By Mary Ann Chacko
The short film That Day After Everyday, written by Nitin Bharadwaj and directed by the famous and much-admired Indian director, Anurag Khashyap, takes on the issue of sexual harassment in India. The infamous Delhi Rape case last year (in addition to other incidents of gruesome rape in India) that made media headlines across the world has suddenly made ‘sexual harassment’ the pivot in gender discourse. The message of this film, which encourages women to learn martial arts for self-defense, is to stop living in fear, for ‘strength lies not in the body but in the mind.’
Growing up in the city of Cochin in Kerala, India, sexual harassment in public places has been a part and parcel of my life. Public transport was my main means of travel. In buses in Cochin seats set aside for ladies were in the front and close to the driver, while men took their seats further behind. But during rush hour, especially when we returned home from school in the evenings, the buses were packed and the passengers stood in the aisles. I would try my best to find a place up front but sometimes one got pushed to the back by the crowd. Then the struggle usually began. My senses would be on an alert mode to detect any unwanted touch. As portrayed in the film, there would be men who pretended to fall over you in the rush, men who took advantage of the crowd to grope you, and pushed their elbows into your breast. Of course, I would yell and scream. The men would look at me as if I was crazy to be accusing them—duh! Didn’t I see the rush! The women would look at me and nod sympathetically. By the time I got off the bus, I used to feel sexually violated, humiliated, and enraged.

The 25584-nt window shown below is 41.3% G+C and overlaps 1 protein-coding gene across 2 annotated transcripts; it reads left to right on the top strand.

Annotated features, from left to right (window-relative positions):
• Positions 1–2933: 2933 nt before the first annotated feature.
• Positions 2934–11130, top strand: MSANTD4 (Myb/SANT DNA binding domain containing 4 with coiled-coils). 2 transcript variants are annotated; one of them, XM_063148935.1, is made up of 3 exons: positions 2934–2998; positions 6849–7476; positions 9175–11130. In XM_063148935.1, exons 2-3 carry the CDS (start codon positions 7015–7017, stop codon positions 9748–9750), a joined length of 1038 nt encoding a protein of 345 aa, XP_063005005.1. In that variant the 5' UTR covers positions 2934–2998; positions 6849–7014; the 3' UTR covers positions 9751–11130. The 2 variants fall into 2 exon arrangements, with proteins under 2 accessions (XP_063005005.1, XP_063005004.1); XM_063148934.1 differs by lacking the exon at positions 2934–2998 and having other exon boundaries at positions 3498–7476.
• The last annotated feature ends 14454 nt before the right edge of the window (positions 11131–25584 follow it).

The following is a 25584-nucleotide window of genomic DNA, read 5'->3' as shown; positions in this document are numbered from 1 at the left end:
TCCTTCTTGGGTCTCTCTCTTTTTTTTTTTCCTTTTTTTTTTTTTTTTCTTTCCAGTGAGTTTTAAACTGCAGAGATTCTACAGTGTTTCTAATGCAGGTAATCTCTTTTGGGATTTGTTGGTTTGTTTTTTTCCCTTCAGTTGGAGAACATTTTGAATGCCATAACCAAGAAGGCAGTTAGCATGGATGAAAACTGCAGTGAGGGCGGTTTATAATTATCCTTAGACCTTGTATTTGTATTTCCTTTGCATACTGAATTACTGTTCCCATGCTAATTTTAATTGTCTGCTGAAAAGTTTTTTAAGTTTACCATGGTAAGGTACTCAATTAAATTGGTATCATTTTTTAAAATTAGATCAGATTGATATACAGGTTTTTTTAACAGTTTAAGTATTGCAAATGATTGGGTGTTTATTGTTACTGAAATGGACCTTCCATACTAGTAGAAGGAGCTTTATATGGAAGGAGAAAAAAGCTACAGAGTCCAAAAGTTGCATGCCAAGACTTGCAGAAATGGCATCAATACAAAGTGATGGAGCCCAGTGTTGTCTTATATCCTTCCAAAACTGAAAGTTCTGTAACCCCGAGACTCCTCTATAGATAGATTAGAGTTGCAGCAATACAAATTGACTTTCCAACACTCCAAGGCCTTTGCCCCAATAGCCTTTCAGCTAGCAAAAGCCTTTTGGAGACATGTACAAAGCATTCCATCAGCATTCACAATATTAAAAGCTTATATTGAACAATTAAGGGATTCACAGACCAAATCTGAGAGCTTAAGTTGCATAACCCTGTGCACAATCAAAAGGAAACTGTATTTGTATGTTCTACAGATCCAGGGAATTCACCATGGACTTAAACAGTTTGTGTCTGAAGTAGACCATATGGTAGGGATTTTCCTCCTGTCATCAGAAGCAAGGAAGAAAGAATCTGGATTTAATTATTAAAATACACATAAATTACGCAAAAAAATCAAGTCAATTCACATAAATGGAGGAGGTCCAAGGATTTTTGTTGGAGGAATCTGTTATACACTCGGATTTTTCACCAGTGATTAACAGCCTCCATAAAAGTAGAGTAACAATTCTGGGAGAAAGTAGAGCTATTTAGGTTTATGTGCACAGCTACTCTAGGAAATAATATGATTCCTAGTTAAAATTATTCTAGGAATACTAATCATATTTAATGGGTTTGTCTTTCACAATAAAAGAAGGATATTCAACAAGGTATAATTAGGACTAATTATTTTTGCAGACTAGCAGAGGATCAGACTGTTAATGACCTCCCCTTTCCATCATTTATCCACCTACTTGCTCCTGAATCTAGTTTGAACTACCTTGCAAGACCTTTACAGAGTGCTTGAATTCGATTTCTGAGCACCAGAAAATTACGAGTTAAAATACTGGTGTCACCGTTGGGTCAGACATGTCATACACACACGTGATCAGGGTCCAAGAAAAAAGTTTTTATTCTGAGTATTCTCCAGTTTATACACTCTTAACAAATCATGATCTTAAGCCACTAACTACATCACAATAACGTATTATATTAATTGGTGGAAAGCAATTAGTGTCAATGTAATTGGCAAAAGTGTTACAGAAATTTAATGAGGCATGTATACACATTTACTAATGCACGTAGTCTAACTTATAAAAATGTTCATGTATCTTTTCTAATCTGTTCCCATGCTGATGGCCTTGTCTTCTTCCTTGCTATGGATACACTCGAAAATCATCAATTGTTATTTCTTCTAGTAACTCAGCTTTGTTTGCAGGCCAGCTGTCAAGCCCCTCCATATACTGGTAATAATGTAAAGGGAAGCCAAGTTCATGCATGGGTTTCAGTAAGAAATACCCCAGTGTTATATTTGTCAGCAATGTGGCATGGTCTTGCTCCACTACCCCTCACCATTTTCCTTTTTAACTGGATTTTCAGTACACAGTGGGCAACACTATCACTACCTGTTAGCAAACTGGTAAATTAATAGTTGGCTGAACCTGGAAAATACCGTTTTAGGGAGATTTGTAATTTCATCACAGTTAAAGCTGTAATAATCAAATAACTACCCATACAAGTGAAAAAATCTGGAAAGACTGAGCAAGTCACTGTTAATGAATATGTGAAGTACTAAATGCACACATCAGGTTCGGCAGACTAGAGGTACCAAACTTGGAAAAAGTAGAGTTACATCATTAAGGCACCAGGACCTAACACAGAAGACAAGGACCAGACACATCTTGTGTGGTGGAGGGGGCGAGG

While walking on the streets with my sister, cousins, or friends, we would suddenly hear someone calling ‘shh!shh!’ from an alley. Your reflex action would be to turn and look and what did you see? A random guy with an erect penis trying to grab your attention. And what did you feel? Disgust and rage! There have been times when my sister and I would run after these guys to hit them with our backpacks or throw stones at them. Then they would hurriedly pull up their pants or drop their mundu and run, while my sister and I laughed victoriously. When we got together for vacations, stories of us, girls, taking on guys who tried to grope us or flash their penises were very popular among our cousins. My penchant for loose and unshapely clothing and training myself to swing my arms as I walked, to give myself a rough and tough look, developed in those days as self-defense tactics.
In light of my experiences, however, I think the message of the film—that women learn to protect themselves from sexual harassment by learning martial arts for self defense—is an impractical solution. The notion that we can beat up men who harass us and, thus, put an end to sexual exploitation does not attend to the fact that we live in a PATRIARCHAL society. Beating up men in such a society is not going to change the mindsets of men, who harass women; it will only provoke greater violence towards women.
Yes, beating up a man who has harassed you can fill you with a sense of achievement—so well expressed in the film in the scene where the three women discuss how one of them had punched a guy’s private parts in the bus when he tried to fall over her. I too have experienced that short lived sense of elation. But then what? How many men will you take on? What if tomorrow you are walking home from school or work and the guy you beat up brings five more guys with him?